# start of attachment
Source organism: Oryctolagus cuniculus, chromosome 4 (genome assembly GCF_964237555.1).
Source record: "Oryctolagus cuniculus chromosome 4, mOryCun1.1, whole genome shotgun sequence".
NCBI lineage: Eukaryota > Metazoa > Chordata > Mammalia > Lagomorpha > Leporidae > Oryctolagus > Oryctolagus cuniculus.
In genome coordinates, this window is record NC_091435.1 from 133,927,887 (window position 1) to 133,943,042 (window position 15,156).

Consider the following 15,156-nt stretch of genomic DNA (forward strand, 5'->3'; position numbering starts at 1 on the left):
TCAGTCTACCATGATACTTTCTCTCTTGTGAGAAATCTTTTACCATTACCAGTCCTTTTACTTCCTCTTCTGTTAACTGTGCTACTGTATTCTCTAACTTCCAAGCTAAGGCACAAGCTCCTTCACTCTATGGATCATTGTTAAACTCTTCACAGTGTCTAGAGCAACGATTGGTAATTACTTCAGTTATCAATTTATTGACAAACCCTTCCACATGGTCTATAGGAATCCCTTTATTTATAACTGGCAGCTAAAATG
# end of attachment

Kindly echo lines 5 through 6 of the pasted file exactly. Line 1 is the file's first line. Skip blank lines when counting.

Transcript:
Consider the following 15,156-nt stretch of genomic DNA (forward strand, 5'->3'; position numbering starts at 1 on the left):
TCAGTCTACCATGATACTTTCTCTCTTGTGAGAAATCTTTTACCATTACCAGTCCTTTTACTTCCTCTTCTGTTAACTGTGCTACTGTATTCTCTAACTTCCAAGCTAAGGCACAAGCTCCTTCACTCTATGGATCATTGTTAAACTCTTCACAGTGTCTAGAGCAACGATTGGTAATTACTTCAGTTATCAATTTATTGACAAACCCTTCCACATGGTCTATAGGAATCCCTTTATTTATAACTGGCAGCTAAAATG